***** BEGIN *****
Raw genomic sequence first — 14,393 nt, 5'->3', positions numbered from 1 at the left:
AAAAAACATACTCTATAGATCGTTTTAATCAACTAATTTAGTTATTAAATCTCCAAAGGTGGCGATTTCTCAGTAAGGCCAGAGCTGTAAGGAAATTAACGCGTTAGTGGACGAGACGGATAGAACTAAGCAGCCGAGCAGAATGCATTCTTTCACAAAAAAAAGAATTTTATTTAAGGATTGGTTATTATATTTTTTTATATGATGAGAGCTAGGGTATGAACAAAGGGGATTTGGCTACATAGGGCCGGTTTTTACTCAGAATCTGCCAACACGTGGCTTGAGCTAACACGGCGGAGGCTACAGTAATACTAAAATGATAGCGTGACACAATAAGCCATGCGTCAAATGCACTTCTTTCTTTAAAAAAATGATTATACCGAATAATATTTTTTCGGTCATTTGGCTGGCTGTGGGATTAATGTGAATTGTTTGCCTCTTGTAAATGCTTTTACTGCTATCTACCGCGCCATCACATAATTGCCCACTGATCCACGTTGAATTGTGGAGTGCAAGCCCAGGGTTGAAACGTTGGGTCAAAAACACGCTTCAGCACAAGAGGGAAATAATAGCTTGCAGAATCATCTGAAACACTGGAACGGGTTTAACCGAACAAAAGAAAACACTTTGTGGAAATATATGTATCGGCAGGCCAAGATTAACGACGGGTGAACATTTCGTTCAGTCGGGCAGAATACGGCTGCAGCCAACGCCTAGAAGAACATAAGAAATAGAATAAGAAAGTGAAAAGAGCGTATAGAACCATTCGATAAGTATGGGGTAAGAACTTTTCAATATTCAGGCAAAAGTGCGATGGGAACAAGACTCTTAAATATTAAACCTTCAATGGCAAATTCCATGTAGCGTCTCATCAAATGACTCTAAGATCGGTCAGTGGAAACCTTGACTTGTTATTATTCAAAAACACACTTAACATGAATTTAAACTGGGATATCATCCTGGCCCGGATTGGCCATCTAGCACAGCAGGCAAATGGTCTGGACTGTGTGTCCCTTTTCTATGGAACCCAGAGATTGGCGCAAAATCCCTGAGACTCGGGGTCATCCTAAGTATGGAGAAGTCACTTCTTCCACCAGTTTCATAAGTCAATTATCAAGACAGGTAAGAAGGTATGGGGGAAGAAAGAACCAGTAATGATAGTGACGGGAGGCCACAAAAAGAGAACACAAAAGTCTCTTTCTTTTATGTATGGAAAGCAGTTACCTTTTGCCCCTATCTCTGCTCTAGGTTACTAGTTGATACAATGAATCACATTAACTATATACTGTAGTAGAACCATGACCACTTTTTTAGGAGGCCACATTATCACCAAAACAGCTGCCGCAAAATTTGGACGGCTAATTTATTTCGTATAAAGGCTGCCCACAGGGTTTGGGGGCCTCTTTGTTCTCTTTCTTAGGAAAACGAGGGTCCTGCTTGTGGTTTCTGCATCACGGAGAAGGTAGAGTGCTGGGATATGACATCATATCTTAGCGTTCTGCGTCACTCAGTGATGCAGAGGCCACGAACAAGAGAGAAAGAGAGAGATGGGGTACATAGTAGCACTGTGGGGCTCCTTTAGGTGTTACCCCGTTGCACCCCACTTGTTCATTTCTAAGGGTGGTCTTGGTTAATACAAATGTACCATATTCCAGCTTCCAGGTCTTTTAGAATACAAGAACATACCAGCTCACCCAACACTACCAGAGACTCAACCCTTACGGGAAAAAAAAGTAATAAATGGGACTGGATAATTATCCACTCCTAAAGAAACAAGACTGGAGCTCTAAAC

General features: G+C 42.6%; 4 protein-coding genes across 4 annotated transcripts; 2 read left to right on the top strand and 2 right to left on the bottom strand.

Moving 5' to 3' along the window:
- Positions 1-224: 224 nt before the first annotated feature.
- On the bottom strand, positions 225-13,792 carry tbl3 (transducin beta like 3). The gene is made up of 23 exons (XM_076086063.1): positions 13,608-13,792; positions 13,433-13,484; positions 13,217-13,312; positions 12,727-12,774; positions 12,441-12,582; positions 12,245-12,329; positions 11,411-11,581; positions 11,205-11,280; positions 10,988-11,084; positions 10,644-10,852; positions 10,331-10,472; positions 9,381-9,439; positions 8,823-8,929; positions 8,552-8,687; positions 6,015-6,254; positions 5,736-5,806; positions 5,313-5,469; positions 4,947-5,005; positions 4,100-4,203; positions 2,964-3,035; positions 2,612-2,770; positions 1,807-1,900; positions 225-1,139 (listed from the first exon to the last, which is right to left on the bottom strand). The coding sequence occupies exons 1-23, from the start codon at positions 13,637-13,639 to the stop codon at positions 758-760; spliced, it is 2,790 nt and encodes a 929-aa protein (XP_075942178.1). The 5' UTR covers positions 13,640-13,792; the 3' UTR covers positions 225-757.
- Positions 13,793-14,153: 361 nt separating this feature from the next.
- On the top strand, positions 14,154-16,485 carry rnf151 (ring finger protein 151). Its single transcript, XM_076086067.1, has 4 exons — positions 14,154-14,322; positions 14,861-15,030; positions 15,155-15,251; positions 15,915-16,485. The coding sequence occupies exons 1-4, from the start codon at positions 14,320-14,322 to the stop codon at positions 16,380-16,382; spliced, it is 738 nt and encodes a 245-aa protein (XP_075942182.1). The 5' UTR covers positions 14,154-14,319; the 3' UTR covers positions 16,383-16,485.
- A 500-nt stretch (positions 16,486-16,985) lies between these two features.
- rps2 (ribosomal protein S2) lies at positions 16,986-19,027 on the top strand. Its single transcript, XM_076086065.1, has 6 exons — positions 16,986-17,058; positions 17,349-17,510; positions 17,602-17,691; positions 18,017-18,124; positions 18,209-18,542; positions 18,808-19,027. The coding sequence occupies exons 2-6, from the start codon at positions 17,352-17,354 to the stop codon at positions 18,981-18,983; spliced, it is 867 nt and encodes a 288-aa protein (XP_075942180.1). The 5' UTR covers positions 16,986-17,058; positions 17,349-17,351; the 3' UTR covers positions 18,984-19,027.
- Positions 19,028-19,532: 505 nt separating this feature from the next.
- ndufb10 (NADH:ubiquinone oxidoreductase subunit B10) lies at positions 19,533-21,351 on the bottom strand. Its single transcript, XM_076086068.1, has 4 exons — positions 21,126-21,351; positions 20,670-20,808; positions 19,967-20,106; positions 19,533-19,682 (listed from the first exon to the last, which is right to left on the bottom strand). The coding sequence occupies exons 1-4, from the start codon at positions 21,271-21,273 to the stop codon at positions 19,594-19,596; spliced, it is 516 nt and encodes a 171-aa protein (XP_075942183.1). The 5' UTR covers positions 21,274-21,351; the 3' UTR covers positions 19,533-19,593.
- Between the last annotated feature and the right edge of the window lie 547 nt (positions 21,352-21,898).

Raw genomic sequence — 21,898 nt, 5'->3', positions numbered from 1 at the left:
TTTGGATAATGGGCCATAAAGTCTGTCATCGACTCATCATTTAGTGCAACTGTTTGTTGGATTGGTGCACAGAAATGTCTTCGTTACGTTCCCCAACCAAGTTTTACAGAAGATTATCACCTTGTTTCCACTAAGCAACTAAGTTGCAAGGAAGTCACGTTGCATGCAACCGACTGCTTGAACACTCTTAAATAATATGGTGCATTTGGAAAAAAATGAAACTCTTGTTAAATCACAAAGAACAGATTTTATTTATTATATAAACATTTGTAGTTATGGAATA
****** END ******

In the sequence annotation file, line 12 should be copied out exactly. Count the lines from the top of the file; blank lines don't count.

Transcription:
- ndufb10 (NADH:ubiquinone oxidoreductase subunit B10) lies at positions 19,533-21,351 on the bottom strand. Its single transcript, XM_076086068.1, has 4 exons — positions 21,126-21,351; positions 20,670-20,808; positions 19,967-20,106; positions 19,533-19,682 (listed from the first exon to the last, which is right to left on the bottom strand). The coding sequence occupies exons 1-4, from the start codon at positions 21,271-21,273 to the stop codon at positions 19,594-19,596; spliced, it is 516 nt and encodes a 171-aa protein (XP_075942183.1). The 5' UTR covers positions 21,274-21,351; the 3' UTR covers positions 19,533-19,593.